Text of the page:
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Artillery Row

The slick glide through the institutions

When values are outsourced to third-party organisations, everybody suffers

I am not a philosopher. I don’t have the intelligence or patience to understand the complex origins of social phenomena, including the modern mania for all things “woke”. But seven years as a footsoldier in the culture wars has taught me why the childish inanities of social justice ideology have been allowed to persist in public life for so long.

My first foray into campaigning was Fair Cop, the organisation founded in 2019 to expose the police’s harassment of gender critical women for expressing perfectly legitimate views. Part of my work involved submitting Freedom of Information requests to all 43 constabularies to obtain their spending on Pride-related activities. We discovered almost every police force was signed up to Stonewall, paying upwards of £2,500 a year of taxpayers’ money to display the charity’s logo on their websites.

Well — I say “charity”. Stonewall long ago completed the journey from movement to business, to protection racket. Today it is more accurately “3PO”: a third-party organisation. And it is just one prominent star among a galaxy of 3POs advising public and private sector organisations on a diverse (ha!) range of issues.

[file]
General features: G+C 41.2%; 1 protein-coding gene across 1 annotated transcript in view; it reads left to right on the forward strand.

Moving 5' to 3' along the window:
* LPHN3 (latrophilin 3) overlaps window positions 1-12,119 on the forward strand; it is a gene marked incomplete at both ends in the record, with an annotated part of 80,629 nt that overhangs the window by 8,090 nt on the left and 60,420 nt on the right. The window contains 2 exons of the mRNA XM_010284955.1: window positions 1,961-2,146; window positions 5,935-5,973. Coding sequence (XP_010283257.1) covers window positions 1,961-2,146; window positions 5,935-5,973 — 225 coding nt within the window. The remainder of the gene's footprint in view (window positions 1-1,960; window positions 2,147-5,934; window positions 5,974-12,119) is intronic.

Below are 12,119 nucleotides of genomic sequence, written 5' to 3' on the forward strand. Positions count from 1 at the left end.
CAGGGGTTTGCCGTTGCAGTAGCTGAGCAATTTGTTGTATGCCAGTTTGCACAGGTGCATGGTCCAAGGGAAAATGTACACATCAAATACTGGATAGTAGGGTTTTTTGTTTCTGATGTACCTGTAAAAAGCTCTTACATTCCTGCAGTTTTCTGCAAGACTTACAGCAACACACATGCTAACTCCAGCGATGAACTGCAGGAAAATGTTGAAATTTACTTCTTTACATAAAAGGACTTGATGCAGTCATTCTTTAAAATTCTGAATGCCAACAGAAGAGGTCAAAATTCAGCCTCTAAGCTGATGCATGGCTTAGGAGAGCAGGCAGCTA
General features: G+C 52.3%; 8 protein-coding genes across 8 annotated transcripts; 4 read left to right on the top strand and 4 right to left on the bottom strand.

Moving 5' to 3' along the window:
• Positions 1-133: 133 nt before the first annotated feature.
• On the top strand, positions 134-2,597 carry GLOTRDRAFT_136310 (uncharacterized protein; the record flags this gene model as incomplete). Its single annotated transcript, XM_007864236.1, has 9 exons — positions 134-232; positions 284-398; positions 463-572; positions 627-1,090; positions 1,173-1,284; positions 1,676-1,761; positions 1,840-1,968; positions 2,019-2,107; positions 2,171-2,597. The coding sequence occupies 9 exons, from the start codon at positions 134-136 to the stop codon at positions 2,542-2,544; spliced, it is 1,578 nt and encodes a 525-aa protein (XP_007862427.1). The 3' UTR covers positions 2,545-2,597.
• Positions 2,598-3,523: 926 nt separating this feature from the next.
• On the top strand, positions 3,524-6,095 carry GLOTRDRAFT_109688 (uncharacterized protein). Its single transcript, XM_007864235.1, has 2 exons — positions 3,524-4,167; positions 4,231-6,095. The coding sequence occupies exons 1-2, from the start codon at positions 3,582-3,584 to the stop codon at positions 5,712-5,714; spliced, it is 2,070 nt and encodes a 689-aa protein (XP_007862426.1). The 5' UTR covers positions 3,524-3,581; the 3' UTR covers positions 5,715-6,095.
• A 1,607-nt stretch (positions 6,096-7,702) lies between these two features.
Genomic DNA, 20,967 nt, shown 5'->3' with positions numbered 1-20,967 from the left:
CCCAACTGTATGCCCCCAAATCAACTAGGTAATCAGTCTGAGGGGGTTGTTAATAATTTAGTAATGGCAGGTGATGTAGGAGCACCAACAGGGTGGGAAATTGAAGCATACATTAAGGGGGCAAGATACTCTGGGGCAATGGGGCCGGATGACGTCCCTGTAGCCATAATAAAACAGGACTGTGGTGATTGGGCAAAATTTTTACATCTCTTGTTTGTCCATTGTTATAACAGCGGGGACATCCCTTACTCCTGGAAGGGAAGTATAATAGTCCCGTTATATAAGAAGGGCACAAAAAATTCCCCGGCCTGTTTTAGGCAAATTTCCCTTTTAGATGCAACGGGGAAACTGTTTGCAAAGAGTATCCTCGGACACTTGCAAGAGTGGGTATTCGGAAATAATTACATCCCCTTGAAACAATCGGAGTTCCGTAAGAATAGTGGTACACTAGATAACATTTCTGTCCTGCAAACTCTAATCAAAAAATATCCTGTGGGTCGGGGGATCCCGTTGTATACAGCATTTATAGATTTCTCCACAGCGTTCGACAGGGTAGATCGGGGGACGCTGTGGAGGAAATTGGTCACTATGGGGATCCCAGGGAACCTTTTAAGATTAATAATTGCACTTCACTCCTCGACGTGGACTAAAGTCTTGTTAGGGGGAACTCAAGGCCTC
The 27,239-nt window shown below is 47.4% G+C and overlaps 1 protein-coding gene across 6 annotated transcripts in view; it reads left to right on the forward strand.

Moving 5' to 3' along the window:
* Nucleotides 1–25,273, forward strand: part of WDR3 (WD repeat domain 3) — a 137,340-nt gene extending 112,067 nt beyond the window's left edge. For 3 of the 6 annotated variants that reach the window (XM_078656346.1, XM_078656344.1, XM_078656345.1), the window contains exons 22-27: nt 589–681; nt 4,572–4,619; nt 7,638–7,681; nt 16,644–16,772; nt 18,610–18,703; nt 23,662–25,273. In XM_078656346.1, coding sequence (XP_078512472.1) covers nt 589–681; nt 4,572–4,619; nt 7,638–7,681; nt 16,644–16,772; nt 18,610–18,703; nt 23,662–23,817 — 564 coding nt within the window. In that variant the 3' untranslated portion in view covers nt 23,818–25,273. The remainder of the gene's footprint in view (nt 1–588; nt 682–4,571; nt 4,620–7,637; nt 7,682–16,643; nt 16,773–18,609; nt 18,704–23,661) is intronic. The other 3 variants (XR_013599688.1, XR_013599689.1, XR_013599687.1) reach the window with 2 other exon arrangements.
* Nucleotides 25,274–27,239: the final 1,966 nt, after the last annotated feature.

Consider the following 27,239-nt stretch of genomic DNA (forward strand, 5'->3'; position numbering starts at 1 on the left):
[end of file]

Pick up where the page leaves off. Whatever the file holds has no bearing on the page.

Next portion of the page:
It was last summer I first heard the term 3PO, when I began volunteering for Don’t Divide Us, the organisation campaigning against the increasing racialisation of society. I helped promote its second report which examined the influence of 3POs in schools, and identified almost 50 organisations providing training, workshops, and teaching materials. 

Many of these “experts” promoted highly-contested ideas springing from Critical Race Theory, teaching children that they are inherently disadvantaged by the accident of ethnicity, and pushing classroom resources such as the “White supremacy pyramid”.

Until recently I thought 3POs were only found on the racial, sexual and gender battlefields of the culture war. I was wrong. 

As I’ve discussed in these pages, in recent months I’ve been focused on public procurement, investigating an obscure piece of legislation that requires suppliers to demonstrate “social value” in their bids. The lack of any statutory body to evaluate these initiatives means suppliers can deliver any old toss — including, in one instance, counting a school careers fair as an “educational initiative” — and claim that it somehow benefits society. 

The Social Value Act is a particular boon for 3POs, which give a veneer of respectability to any project claiming to be “socially valuable”. Theirs is a laughably simple business model: tell organisations they’re racist, homophobic, or transphobic; trouser a four- or five-figure sum for “training” them; then give ‘em a badge to prove they’re no longer bigots.